Advertisements

Hamilton 2.0: Meet Javier Munoz, Brandon Victor Dixon Et Al. Week in New York Theater

On July 11, 1804, Alexander Hamilton and Aaron Burr engaged in their deadly duel – recreated nightly on Broadway for the foreseeable future.
Four members of the original cast of Hamilton have now left (Hamilton Farewell). The show goes on:

Javier Munoz

The New Alexander Hamilton: Javier Munoz
Javier Muñoz, dubbed Javilton, grew up in the Linden Houses in East New York, Brooklyn. He first wanted to become an actor while a student at Edward R. Murrow High School going on school trips to shows. “I just fell in love with the idea that theater can be a mirror, theater can be a commentary, theater can be powerful and can start a conversation that needs to happen.”
Munoz was Lin-Manuel Miranda’s alternate, and then replacement, in “In The Heights,” and he was the alternate for Miranda from the beginning at Hamilton.
He is 40, gay, HIV positive, and a cancer survivor.
More on Munoz

Griffin Matthews and Michael Luwoye

Griffin Matthews and Michael Luwoye

The New Hamilton Alternate: Michael Luwoye
A 2013 graduate of the University of Alabama, Luwoye garnered attention last year portraying the main African student in the Off-Broadway production of “Invisible Thread.”
“Been a fan since seeing him in a workshop of Invisible Thread! Tremendous talent, AWESOME Hamilton,” Miranda Tweeted. Luwoye will perform as Alexander Hamilton once a week.

 More on Luwoye

The New Aaron Burr: Brandon Victor Dixon
Born in Gaithersburg, Maryland and graduated from Columbia University, Brandon Dixon is a versatile mainstay of the New York stage, as both producer and performer. (He won a Tony as a producer of Hedwig and the Angry Inch.) Dixon is currently continuing his Tony-nominated portrayal of Eubie Blake in the musical Shuffle Along, which is closing July 24. He played Simba in the national tour of The Lion King in 2003 and was nominated for a Tony for his Broadway debut as Harpo in the original production of The Color Purple in 2005. Dixon starred as Berry Gordy in the original Broadway production of Motown in 2013. Off-Broadway he starred as Haywood Patterson in The Scottsboro Boys (leaving it before it transferred to Broadway in order to play the starring role of Ray Charles in a Broadway musical that didn’t happen.) Before he assumes the role of Burr, he will be taking on Coalhouse Walker Jr. in the Ragtime concert taking place on Ellis Island on August 8.
“…The material in Hamilton is not so alien from other things I’ve done. It’s essentially Les Misérables meets Rent in a modern vernacular, and those are two of my favorite shows, ones I know intimately…My brother’s been texting me like, Fool, you can’t rap, what they gonna do? Okay, calm down.”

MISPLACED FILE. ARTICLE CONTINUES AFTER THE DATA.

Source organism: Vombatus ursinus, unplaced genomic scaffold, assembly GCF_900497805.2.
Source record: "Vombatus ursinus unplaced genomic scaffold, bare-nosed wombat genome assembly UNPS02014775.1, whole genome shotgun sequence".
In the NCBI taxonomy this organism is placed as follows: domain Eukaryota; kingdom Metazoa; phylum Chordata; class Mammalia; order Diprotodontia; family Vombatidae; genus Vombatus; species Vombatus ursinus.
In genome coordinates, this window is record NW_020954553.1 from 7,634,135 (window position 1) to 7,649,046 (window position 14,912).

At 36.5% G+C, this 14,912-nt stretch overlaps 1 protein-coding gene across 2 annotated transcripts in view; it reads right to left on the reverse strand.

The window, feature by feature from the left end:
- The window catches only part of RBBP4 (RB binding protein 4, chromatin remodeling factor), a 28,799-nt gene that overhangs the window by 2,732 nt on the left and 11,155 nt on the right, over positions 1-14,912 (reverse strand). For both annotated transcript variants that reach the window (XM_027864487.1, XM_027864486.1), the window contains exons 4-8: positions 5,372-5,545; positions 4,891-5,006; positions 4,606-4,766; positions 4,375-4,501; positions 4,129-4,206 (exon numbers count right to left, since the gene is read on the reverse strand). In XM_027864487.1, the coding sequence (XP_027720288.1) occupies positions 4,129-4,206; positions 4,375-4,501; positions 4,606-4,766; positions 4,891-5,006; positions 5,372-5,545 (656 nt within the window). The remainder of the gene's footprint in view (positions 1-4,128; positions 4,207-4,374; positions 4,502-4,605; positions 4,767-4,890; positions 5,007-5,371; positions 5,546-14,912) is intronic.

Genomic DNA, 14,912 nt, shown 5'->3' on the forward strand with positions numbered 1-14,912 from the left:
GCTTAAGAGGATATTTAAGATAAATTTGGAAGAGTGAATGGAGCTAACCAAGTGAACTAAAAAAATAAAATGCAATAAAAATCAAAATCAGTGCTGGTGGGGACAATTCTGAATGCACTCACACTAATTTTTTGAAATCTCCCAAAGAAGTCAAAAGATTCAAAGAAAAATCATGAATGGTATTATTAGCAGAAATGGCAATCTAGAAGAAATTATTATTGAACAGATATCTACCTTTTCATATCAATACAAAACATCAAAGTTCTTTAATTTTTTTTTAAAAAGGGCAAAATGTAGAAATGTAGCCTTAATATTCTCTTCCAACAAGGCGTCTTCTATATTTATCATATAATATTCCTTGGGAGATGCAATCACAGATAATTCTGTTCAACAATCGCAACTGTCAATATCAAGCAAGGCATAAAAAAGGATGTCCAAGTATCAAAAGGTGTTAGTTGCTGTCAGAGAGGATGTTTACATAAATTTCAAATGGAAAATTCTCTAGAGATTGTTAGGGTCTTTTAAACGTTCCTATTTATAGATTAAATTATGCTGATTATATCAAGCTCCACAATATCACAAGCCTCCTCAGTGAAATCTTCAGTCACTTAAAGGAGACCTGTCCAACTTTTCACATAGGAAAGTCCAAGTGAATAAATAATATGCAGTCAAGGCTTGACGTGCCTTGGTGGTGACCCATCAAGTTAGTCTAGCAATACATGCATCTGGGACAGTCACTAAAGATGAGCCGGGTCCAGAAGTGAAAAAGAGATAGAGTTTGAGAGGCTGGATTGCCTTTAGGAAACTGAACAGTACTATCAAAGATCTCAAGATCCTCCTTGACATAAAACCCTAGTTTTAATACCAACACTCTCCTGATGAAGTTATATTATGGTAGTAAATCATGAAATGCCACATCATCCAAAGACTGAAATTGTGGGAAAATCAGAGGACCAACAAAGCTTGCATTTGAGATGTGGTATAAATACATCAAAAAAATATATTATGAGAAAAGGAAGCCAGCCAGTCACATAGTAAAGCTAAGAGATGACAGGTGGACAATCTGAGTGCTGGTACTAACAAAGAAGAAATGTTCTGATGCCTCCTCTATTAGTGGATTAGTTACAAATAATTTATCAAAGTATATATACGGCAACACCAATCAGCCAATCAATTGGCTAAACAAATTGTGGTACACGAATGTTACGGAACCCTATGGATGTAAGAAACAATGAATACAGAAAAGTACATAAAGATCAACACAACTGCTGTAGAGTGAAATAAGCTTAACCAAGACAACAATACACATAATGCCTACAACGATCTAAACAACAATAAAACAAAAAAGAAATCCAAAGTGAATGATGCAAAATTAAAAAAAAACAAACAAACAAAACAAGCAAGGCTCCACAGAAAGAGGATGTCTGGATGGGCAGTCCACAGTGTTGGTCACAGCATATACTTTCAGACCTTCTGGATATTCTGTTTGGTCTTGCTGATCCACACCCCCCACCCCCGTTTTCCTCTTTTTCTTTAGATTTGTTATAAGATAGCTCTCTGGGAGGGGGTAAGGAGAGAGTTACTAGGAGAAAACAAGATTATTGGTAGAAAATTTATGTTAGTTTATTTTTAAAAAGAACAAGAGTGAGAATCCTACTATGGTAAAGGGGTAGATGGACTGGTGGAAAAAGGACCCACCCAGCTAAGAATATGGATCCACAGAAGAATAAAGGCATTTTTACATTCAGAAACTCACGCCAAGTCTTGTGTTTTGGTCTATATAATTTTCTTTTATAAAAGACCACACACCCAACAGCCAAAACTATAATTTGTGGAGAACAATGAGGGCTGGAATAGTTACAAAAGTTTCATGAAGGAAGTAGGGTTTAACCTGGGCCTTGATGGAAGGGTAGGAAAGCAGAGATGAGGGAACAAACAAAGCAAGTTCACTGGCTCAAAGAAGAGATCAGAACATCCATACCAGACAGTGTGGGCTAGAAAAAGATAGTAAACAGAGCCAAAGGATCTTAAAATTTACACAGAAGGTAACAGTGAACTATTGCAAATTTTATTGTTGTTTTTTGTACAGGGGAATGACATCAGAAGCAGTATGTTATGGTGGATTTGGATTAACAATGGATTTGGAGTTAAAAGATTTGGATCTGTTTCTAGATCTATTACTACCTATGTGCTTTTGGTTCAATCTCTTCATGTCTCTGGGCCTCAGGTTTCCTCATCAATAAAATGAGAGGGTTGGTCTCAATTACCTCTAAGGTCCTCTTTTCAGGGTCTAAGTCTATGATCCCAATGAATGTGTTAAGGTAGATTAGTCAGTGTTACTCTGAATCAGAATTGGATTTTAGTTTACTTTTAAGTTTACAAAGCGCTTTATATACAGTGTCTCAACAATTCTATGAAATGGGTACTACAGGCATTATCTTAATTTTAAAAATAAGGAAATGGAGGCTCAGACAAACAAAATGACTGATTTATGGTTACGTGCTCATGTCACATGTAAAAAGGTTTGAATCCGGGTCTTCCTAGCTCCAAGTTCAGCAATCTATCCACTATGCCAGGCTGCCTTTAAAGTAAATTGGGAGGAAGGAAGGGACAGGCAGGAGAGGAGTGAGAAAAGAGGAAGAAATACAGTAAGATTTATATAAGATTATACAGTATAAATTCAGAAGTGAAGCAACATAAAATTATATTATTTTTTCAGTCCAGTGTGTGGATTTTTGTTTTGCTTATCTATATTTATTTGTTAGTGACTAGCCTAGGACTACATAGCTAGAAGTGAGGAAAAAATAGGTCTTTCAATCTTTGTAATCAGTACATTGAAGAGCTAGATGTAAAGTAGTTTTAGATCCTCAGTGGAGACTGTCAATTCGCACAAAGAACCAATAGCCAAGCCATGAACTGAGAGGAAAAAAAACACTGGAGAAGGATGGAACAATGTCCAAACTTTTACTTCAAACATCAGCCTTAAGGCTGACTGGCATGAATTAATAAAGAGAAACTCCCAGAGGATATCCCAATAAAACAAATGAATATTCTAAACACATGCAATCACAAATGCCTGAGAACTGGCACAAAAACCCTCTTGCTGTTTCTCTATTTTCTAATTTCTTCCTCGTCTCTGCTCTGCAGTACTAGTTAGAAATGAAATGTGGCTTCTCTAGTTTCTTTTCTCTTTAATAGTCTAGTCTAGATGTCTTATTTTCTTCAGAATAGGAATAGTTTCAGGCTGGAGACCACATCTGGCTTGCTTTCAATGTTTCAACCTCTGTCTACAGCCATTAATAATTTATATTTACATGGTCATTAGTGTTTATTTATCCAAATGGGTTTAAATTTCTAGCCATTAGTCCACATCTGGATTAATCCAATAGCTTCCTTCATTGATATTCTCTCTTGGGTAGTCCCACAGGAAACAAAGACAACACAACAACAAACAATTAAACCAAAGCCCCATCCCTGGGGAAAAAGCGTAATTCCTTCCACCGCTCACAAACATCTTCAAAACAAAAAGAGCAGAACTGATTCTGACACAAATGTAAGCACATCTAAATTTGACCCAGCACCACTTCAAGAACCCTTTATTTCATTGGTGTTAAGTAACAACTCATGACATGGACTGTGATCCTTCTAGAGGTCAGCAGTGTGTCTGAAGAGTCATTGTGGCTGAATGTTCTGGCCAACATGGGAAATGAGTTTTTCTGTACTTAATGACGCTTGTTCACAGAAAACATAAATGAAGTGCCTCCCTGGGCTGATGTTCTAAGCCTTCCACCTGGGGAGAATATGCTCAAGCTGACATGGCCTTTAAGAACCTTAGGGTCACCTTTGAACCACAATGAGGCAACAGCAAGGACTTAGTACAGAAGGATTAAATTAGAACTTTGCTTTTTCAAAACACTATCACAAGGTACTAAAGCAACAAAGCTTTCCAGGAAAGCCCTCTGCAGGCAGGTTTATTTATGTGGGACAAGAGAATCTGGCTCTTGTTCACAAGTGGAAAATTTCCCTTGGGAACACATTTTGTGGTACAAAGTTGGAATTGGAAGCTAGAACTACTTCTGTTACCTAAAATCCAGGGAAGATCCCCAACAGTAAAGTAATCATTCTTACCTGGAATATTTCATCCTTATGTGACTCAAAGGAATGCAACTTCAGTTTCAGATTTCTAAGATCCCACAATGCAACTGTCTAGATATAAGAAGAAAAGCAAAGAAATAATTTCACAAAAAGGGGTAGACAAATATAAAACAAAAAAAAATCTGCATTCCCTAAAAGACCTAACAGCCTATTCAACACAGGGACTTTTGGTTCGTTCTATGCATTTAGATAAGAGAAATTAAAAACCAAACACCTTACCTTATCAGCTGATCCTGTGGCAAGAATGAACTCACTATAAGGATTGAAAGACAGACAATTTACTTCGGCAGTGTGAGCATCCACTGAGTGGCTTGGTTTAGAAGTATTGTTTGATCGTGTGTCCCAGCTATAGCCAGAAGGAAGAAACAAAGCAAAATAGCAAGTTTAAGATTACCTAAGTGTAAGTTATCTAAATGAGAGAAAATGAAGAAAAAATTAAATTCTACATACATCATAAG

More on Dixon

Until Dixon assumes the role sometime in mid-August, Burr will be portrayed by one of the role’s three understudies at any given performance: Andrew Chappelle, Sydney James Harcourt, or Austin Smith.

 

The New Eliza Hamilton: Lexi Lawson

Lexi Lawson, who is making her Broadway debut, grew up in the Bronx, the daughter of two musicians. “I was only around performers and music, so I didn’t really know that anything else existed.” She’s portrayed Mimi in the national tour of Rent and Vanessa in the national tour of In The Heights.

 

Week in New York Theater Reviews

Kenneth Cabral

Kenneth Cabral

Runaways

To create Runaways, which got an exciting and revealing revival at New York City Center, Elizabeth Swados talked to hundreds of street kids, and gathered together a cast of twenty ranging in age from eleven to twenty-three; five of them, like Swados herself, had run away from home. ..Now, 38 years after that its Broadway run – and six months after Swados’ death at the age of 64 – Runaways has been revived as part of Encores Off Cente

Week in New York Theater News

 McMartin obituary:
“a favorite of the director and choreographer Bob Fosse, the producer and director Harold Prince and Stephen Sondheim,” who named his performance in Follies as one of his two favorite star performances in a musical.

Ben Brantley talks to James Houghton, founder of Signature Theater on his last day after 25 yrs.

The Signature Theater idea: To do for theater what we do for art, dance, music – place playwrights in context of their whole career

//platform.twitter.com/widgets.js

KrakowskiinSheLovesMe

She Loves Me on BroadwayHD

Leaker/fugitive Edward Snowden makes his New York stage debut in Public Theater’s production of “Privacy” – on video in scene with live Daniel Radcliffe

One way to stop abuse in a theater company is to stop hiring “geniuses,” writes Melissa Hillman. How We Stop Abuse in Theater

 

 

 

Advertisements

About New York Theater
Jonathan Mandell is a 3rd generation NYC journalist, who sees shows, reads plays, writes reviews and sometimes talks with people.

Leave a Reply

%d bloggers like this: